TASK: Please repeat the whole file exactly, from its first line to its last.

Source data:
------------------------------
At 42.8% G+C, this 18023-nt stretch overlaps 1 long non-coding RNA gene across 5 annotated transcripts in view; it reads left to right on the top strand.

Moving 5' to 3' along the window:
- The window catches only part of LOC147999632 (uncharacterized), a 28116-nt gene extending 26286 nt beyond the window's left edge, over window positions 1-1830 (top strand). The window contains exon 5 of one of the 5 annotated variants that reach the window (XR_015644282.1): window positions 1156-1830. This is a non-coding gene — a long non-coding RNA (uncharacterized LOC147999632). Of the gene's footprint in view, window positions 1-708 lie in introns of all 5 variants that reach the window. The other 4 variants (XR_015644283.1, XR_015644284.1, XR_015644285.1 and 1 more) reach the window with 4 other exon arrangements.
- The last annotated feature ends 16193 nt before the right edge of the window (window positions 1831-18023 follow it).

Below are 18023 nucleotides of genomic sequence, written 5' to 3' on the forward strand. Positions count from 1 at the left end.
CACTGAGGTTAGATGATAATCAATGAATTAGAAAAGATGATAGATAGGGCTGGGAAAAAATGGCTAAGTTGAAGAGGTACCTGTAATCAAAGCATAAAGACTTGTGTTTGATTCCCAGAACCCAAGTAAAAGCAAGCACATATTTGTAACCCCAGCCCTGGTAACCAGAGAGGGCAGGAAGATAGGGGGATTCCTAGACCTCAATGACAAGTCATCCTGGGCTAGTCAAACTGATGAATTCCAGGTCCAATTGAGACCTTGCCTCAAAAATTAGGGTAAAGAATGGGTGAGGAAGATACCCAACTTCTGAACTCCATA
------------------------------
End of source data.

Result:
At 42.8% G+C, this 18023-nt stretch overlaps 1 long non-coding RNA gene across 5 annotated transcripts in view; it reads left to right on the top strand.

Moving 5' to 3' along the window:
- The window catches only part of LOC147999632 (uncharacterized), a 28116-nt gene extending 26286 nt beyond the window's left edge, over window positions 1-1830 (top strand). The window contains exon 5 of one of the 5 annotated variants that reach the window (XR_015644282.1): window positions 1156-1830. This is a non-coding gene — a long non-coding RNA (uncharacterized LOC147999632). Of the gene's footprint in view, window positions 1-708 lie in introns of all 5 variants that reach the window. The other 4 variants (XR_015644283.1, XR_015644284.1, XR_015644285.1 and 1 more) reach the window with 4 other exon arrangements.
- The last annotated feature ends 16193 nt before the right edge of the window (window positions 1831-18023 follow it).

Below are 18023 nucleotides of genomic sequence, written 5' to 3' on the forward strand. Positions count from 1 at the left end.
CACTGAGGTTAGATGATAATCAATGAATTAGAAAAGATGATAGATAGGGCTGGGAAAAAATGGCTAAGTTGAAGAGGTACCTGTAATCAAAGCATAAAGACTTGTGTTTGATTCCCAGAACCCAAGTAAAAGCAAGCACATATTTGTAACCCCAGCCCTGGTAACCAGAGAGGGCAGGAAGATAGGGGGATTCCTAGACCTCAATGACAAGTCATCCTGGGCTAGTCAAACTGATGAATTCCAGGTCCAATTGAGACCTTGCCTCAAAAATTAGGGTAAAGAATGGGTGAGGAAGATACCCAACTTCTGAACTCCATA